What’s your driving force?

My entrepreneurial spirit. I got it from my mother. I’ve seen how she’s supported our home in desperate times, how she showed up during hard times. Somehow, she transferred that spirit to me. No matter how tough it seemed like entrepreneurship was, I remember her consistency and perseverance and that inspires me not to give up. Entrepreneurship, to me, is more of a lifestyle.

That’s sweet. Let’s talk about the risks you’ve taken.

There was a time I consulted for a company and I made quite a lot of money. I put this money, all of it, into a business I was about to start. It was a retail business where I’d sell both offline and online. I invested all my money into the offline store. The business started well until it got burglarized. So, I lost everything in one night. The business failed.

I am really sorry to hear that. But you’ve gone really far since then.

I’m still hustling. LOL

What’s the next milestone for you?

I came to a point where I got to realize that as a professional in product and digital strategy, there’s a lot of demand and I’ve worked in a lot of industries. I have gathered the experience and now would like to build competence and depth. With core competence in the field such that I could hardly be matched in that field. Several businesses are trying to adopt digital transformation to their business model, but several of them have no idea how to adopt technology skills for a transformative strategy. One of my next milestones is to come to a point where a very short period of time, I’m able to look through the business model and give advice on strategies on how they can grow.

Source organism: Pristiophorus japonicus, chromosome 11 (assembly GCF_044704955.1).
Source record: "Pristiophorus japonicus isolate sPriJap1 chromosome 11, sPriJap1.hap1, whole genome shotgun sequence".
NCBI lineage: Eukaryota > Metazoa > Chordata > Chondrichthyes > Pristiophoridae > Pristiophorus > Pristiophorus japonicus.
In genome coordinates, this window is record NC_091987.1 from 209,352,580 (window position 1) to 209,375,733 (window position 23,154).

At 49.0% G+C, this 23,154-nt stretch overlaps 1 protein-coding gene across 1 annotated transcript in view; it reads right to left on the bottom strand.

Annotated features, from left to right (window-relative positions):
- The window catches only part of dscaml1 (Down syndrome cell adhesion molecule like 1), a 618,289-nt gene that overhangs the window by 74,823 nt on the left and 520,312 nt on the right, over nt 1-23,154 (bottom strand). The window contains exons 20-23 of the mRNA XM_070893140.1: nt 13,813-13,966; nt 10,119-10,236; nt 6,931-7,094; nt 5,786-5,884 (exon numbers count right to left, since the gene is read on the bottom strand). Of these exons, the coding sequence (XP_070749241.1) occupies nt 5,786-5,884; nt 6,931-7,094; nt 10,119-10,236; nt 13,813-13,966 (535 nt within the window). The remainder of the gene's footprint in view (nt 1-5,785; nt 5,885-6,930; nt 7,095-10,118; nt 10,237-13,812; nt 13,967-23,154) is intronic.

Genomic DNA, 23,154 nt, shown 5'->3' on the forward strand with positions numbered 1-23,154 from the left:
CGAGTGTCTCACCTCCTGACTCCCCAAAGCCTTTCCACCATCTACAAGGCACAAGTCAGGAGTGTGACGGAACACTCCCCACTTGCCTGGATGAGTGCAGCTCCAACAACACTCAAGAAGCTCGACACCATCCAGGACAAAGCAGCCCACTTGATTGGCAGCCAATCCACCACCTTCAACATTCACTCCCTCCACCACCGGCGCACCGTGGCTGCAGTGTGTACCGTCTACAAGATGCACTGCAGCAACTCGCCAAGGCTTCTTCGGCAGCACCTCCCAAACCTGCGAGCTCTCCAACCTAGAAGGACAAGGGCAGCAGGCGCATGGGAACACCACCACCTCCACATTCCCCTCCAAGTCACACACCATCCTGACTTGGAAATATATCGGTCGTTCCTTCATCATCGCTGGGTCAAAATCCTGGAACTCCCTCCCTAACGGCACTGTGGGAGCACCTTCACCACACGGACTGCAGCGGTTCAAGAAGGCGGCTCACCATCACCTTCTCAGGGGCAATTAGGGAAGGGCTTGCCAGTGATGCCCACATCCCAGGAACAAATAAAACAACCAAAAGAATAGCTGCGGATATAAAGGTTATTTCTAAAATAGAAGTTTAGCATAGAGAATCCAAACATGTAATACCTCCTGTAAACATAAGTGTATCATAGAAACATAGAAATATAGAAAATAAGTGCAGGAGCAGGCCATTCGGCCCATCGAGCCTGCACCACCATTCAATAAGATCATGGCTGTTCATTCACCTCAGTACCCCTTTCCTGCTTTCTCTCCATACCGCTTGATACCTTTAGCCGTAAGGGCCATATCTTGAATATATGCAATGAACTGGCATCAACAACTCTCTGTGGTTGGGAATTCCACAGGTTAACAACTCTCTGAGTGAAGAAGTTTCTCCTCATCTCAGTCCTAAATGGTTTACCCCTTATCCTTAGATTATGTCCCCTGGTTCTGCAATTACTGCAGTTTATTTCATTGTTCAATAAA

Talk of digital adoption for businesses, I saw you have a webinar coming up. Could you tell us what should we be expecting from the webinar?

A lot of companies think they’re the ones driving digital transformation, which is untrue. Customers are the ones really doing the job. Businesses get ideas and they feel that it’s a need. Meanwhile, it’s a need only in the mind of the CEO or a small set of people. There’s a need to know if the solution will genuinely solve a problem.

What makes the difference between digitizing your solution and digital transformation in itself is the strategy behind it. This is where most companies fail. They do not know the difference and are unable to leverage digital transformation. For the webinar, I would be addressing these differences and how you can fully embrace digital transformation in your business.

Any role models in and out of the field?

Growing up, I had different role models at different points in my life. Right now, there’s just one person that inspires me to do what I do. He is Vusi Thembekwayo. I admire how he encourages entrepreneurs and try to create equal opportunities for everyone to get to their highest potential. He is not the type that gets carried away with motivation. He preaches discipline and perseverance.